Alex Molnar, research professor and publications director at the National Education Policy Center at the University of Colorado in Boulder, writes here about the privatization movement and its sustained attack on public education.
Today, politicians in thrall to neoliberal ideology seek to subordinate the democratic mission of public education to a theory of market-driven economic development and social organization. Policy deliberations are now dominated by of econometric modeling and production function research. This modeling and research is often used, inappropriately, to make decisions about the value of education reforms. The mathematical models used by researchers are made to “work” only by assuming away much of the real world in which people live and students learn. The phantasmagorical belief in neutral “scientific” expertise as the primary basis for policymaking has, therefore, profoundly antihuman as well as antidemocratic implications — a topic Sheila Dow takes up in “People Have Had Enough of Experts.”
The major education reforms of the past 35 years — education vouchers, charter schools, tuition tax credits, and education savings accounts — all seek to remove public schools from the control of elected bodies; to subject them to the “laws” of the “market”; and to put them at the service of the economic elite. The world being called into existence is based on the belief that anyone, but not everyone, can succeed—a world of winners and losers, each of whom has earned his or her fate.
Of course, if the privatizers actually believed in science or evidence, they would have already abandoned vouchers, which has no research to support it, and whose results have been shown in some places to actually harm students. In effect, students are given a low-cost voucher to spend in a school where teachers are usually uncertified and the curriculum is based on 19th century ideas that have been long disproven. It is ideology, not science, that drives the voucher movement, and its wicked stepsisters, tax credits and education savings accounts.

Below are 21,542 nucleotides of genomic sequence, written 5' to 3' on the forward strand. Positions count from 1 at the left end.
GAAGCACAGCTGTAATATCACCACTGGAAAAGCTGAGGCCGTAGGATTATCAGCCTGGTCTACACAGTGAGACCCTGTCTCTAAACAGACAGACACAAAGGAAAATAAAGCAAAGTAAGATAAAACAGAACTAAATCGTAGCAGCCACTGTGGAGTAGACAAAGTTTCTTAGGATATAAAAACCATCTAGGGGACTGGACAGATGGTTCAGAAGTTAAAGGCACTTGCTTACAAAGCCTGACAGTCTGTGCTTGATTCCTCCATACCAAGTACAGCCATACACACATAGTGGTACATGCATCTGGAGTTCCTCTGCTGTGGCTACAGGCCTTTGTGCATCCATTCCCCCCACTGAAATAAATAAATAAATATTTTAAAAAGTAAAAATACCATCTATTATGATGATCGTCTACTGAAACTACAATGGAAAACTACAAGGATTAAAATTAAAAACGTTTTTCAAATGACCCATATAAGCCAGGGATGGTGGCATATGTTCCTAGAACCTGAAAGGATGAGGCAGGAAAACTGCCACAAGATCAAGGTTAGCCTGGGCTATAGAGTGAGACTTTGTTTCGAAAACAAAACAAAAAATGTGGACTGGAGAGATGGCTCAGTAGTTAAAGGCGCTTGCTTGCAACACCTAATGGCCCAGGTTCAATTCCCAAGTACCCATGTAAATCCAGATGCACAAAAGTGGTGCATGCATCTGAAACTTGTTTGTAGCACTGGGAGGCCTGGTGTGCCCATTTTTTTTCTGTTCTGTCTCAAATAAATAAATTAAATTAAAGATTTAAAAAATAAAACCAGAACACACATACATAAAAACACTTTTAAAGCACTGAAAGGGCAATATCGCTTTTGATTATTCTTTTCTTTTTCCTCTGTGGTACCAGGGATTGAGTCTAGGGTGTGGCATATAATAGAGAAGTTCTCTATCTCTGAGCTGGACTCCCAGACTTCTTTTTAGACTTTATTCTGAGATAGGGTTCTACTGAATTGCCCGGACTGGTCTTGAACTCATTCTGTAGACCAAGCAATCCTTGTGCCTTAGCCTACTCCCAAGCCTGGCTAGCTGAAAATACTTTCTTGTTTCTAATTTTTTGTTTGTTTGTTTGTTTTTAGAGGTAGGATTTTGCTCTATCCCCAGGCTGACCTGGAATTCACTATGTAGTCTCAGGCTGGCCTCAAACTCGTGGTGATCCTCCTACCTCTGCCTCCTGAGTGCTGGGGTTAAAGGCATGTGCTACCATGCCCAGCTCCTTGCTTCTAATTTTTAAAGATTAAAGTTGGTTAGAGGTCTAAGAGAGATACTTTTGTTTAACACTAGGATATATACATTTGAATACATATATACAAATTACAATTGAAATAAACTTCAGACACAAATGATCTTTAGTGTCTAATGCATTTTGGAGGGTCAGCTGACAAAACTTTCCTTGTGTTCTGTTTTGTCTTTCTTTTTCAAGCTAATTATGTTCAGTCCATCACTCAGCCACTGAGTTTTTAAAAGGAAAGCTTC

Those who believe in evidence would also demand transparency and accountability from privately managed charter schools, which in many states are excused from such inconveniences and use their freedom to kick out and exclude students they don’t want.
Molnar examines the policies of the past 25 years and their neglect of the lives of people affected by them.
Over the past two and a half decades, the poor in privatized urban schools have been successfully harnessed to the delivery of reliable profits to investors and munificent salaries to executives. At the same time, the working class has discovered that schools in their communities often cost more than they can afford to pay. The decades of wage stagnation, unemployment, and tax shifting have taken their toll. Teachers and the unions that had won them the relatively high wages, job security, and benefits that are a distant memory for many blue collar workers became a useful target for the ideologues and politicians pursuing neoliberal reforms.
The neoliberal argument is that public schools cost too much (the largest item in a school budget is for teacher salaries) and performed too poorly to justify the tax dollars they commanded. If “star” teachers could be freed from the union wage scale to earn what they were worth, the resulting competition would create incentives for better teacher performance. Mediocre teachers would earn less, and low performing teachers would be fired. The mechanism proposed for measuring teacher performance was assessing the performance of their students on standardized tests. So began the policy embrace of “Value Added Assessment” (VAA). In the kind of methodologically sophisticated, intellectually fatuous study that has become all too common, Chetty, Friedman, and Rockoff claim to have found long-term economic benefits for students whose teachers have higher “value added” scores.
This is a valuable overview of the recent past, the present, and the likely future. Unless we fight back hard.
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